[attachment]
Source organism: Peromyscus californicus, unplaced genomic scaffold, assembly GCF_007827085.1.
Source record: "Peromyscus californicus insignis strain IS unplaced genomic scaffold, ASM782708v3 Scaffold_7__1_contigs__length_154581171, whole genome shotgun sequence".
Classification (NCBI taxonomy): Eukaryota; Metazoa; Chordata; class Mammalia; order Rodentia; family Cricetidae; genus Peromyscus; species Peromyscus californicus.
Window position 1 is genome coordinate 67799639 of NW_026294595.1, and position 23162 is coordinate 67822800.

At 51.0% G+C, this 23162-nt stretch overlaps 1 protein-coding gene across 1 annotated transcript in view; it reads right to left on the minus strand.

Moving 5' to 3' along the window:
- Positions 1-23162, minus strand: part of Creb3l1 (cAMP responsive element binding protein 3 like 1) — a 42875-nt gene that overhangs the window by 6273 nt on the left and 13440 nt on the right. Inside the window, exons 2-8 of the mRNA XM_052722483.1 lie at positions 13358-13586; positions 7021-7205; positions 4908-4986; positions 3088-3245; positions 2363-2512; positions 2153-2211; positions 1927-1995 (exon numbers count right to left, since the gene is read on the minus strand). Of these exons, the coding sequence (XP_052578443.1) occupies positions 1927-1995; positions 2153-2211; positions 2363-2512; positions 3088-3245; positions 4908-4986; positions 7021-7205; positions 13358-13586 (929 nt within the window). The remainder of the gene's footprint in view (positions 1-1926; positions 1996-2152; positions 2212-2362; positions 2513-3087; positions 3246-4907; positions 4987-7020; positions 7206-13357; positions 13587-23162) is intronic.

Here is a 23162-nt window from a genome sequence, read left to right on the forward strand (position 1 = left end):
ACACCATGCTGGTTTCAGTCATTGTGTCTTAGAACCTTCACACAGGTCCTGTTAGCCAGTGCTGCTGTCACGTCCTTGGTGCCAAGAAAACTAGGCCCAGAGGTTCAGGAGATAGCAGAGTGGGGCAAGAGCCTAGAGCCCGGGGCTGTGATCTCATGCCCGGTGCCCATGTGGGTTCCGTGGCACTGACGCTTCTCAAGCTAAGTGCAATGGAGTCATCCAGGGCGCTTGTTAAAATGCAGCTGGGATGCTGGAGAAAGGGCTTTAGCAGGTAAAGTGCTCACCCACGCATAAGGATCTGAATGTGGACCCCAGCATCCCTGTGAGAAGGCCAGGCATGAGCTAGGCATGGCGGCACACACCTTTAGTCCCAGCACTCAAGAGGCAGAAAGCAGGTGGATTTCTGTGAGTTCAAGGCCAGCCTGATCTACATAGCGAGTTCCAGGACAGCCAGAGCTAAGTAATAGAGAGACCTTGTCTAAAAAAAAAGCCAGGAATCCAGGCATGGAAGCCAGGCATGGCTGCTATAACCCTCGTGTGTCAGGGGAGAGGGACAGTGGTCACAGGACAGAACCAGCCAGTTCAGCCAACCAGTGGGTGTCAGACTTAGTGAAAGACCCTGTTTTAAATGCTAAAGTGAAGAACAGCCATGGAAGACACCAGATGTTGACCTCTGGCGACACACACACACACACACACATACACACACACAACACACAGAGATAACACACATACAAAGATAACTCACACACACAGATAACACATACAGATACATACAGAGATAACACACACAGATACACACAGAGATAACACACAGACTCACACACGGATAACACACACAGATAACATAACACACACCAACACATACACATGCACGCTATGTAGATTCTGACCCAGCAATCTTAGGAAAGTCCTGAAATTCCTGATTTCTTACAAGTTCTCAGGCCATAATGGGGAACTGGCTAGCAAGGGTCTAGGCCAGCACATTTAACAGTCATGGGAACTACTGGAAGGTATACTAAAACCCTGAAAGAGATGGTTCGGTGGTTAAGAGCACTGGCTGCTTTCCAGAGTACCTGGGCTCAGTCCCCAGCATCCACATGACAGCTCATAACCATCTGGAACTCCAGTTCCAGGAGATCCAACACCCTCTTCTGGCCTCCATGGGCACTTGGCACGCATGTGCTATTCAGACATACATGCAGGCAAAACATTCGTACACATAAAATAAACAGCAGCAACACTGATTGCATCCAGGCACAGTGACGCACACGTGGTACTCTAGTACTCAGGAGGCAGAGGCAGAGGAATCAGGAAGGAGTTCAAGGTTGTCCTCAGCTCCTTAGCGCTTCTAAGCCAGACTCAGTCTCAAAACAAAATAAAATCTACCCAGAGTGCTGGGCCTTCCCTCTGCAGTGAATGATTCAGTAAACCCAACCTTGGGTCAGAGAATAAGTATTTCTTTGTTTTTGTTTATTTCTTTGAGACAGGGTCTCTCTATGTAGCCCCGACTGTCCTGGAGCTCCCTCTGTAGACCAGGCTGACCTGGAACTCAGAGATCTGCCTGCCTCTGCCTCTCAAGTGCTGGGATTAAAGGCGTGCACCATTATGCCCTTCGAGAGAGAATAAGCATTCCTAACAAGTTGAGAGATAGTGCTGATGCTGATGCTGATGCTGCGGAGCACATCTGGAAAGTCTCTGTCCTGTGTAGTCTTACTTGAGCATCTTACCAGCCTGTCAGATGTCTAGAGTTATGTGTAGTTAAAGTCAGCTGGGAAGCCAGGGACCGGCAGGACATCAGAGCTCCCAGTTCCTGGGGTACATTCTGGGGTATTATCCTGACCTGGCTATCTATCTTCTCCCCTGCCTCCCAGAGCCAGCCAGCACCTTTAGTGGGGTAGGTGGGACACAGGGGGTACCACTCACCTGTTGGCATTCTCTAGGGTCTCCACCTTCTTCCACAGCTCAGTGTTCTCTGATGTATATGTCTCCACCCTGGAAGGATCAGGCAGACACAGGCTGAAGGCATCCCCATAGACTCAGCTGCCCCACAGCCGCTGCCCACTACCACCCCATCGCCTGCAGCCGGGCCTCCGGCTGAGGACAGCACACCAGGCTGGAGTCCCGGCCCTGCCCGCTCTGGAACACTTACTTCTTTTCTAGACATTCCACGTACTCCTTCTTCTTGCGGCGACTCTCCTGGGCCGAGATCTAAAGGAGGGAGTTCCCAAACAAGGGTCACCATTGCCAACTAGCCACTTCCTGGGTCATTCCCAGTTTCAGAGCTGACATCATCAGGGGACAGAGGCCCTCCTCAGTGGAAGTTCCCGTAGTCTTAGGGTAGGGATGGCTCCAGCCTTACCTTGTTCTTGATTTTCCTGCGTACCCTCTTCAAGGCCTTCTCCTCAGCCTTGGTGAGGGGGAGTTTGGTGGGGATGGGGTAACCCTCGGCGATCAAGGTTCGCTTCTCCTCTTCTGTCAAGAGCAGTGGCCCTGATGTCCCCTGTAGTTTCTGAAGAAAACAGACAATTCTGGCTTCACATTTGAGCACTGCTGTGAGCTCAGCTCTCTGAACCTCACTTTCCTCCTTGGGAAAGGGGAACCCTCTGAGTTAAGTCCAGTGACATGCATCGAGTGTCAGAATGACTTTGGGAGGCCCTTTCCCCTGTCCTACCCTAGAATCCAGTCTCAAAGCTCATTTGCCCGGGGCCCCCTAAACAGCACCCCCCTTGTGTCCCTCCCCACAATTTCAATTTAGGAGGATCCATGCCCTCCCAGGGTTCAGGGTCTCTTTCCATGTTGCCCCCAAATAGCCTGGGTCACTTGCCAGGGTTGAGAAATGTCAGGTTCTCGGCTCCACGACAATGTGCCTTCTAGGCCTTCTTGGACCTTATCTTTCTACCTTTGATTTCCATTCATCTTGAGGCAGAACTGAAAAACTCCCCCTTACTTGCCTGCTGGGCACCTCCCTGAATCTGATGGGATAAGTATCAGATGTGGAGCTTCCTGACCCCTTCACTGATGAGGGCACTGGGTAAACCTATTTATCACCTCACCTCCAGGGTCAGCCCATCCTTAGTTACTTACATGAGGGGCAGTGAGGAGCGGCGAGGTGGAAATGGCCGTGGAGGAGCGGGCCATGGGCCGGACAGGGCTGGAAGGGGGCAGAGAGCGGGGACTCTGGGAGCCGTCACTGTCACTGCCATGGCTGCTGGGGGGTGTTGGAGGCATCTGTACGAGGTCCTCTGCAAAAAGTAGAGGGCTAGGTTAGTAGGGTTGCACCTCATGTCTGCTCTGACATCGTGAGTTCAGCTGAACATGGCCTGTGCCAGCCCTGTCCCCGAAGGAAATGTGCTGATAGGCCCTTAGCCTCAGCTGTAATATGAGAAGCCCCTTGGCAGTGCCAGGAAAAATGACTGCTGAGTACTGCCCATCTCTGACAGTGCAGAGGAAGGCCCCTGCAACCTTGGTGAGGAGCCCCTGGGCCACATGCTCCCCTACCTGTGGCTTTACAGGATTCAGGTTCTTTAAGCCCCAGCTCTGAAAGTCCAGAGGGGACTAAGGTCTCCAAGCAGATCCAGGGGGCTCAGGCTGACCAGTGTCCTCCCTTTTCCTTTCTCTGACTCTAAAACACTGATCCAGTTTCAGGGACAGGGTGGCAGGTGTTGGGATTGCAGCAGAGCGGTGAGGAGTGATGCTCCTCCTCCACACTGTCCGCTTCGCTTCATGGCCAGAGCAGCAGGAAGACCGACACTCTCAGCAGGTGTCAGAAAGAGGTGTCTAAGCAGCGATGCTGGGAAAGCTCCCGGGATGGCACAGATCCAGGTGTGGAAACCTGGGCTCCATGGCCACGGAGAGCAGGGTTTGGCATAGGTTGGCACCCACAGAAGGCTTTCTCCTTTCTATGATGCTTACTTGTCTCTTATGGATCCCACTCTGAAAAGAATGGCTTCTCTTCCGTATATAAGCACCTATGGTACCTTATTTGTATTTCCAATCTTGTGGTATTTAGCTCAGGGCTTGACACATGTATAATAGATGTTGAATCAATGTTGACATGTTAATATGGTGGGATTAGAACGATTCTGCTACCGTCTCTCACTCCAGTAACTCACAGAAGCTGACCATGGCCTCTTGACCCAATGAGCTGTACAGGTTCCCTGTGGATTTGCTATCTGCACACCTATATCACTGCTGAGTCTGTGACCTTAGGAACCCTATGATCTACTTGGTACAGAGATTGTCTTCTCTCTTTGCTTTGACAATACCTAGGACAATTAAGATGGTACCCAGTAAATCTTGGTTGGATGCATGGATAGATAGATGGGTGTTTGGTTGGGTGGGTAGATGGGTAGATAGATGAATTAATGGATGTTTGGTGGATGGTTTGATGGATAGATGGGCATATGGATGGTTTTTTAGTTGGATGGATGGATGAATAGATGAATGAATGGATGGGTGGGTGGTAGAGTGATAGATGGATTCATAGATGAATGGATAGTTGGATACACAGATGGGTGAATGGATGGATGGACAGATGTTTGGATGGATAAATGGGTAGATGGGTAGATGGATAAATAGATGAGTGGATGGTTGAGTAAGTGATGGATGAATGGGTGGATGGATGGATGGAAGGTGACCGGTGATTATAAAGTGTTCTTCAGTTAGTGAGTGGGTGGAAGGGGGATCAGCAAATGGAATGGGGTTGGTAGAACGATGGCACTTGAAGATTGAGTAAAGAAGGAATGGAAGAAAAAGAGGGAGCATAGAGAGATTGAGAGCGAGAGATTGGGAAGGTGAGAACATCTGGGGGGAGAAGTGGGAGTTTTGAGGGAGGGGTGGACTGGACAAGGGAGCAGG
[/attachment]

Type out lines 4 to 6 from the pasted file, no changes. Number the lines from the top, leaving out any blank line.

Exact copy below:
Window position 1 is genome coordinate 67799639 of NW_026294595.1, and position 23162 is coordinate 67822800.

At 51.0% G+C, this 23162-nt stretch overlaps 1 protein-coding gene across 1 annotated transcript in view; it reads right to left on the minus strand.

Moving 5' to 3' along the window: